Beethoven was surely inspired by Haydn, but could Haydn have been inspired by Beethoven? By the time Haydn wrote his Op 77, Beethoven was establishing himself as the formidable voice of his generation, not least as Haydn’s worthy successor in the field of string quartet writing. In the Haydn, it’s possible to hear, if not the direct competition with the iconoclastic young Beethoven, his influence on the tastes of the time, with adventurous harmonies and dynamics, and a minuet that’s clearly too fast for dancing.

Beethoven’s Op 95 is a favourite of quartets and audiences alike: impetuous, dramatic, and simply overflowing with astonishing musical ideas. While it fully earns its moniker of “Serioso”, the stern Beethoven stereotype evaporates in the quartet’s final moments in a burst of joy.

An Entr’acte is a piece to be played in between other larger works. Pulitzer Prize and Grammy Award-winning American composer Caroline Shaw’s intermezzo was directly inspired by the Haydn quartet in this program, refracting and riffing on its musical language.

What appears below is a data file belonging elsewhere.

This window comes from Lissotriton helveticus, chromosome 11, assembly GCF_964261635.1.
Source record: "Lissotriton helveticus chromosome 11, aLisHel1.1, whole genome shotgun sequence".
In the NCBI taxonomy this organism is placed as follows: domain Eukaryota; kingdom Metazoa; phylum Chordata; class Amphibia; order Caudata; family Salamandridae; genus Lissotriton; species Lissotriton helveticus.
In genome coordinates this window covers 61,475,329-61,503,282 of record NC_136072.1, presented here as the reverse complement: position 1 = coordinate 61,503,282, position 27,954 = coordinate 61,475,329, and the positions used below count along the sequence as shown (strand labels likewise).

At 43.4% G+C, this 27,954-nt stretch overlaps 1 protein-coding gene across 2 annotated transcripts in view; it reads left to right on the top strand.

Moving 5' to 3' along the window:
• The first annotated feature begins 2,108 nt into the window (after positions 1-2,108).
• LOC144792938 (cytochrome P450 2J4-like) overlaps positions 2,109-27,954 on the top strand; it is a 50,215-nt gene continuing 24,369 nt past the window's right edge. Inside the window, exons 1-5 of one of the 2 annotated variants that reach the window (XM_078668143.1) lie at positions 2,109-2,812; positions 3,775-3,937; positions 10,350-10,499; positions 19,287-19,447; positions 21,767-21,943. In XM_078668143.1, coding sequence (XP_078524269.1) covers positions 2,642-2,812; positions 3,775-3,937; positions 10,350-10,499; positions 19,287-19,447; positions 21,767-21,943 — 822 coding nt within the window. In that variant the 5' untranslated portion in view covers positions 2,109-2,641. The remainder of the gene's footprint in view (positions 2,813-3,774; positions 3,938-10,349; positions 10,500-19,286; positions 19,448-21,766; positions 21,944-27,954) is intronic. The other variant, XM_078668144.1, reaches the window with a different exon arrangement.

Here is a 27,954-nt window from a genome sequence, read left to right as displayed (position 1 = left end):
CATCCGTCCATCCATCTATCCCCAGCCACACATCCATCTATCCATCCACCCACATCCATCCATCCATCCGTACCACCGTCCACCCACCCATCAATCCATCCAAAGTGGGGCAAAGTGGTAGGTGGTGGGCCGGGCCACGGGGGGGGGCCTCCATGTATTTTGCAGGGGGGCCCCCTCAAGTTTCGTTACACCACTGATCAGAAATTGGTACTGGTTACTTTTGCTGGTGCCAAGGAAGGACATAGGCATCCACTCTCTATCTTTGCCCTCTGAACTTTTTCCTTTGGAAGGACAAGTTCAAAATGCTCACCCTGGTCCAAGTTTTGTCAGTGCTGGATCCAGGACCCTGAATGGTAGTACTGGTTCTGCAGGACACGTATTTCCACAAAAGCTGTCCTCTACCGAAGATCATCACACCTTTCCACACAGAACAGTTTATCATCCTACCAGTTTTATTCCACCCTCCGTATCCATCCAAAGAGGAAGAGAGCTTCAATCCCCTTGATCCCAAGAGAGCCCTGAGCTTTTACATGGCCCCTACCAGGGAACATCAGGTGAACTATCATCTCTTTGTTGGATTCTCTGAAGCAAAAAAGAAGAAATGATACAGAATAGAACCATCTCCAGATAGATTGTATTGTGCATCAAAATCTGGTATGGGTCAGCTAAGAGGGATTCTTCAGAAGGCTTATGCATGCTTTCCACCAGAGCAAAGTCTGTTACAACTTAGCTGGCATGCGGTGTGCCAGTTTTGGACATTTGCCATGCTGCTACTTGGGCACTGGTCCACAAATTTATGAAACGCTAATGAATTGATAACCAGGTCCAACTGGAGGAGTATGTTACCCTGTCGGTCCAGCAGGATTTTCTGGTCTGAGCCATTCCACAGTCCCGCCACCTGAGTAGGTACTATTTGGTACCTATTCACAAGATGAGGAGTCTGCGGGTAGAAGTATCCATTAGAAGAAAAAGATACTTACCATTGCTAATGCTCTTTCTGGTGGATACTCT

More info and bookings

Selby & Friends: Copland, Arensky & Schubert

FINAL STATEMENTS

This extraordinary final program for the 2023 Season brings together two highly accomplished guest artists of the younger generation who are making great waves now they are back in Australia – the brilliant violinist Ike See, previously Assoc. Concertmaster of the Adelaide Symphony and now a core member of the tightly knit ACO, and solo cellist and lecturer at the Melbourne Conservatorium, Richard Narroway.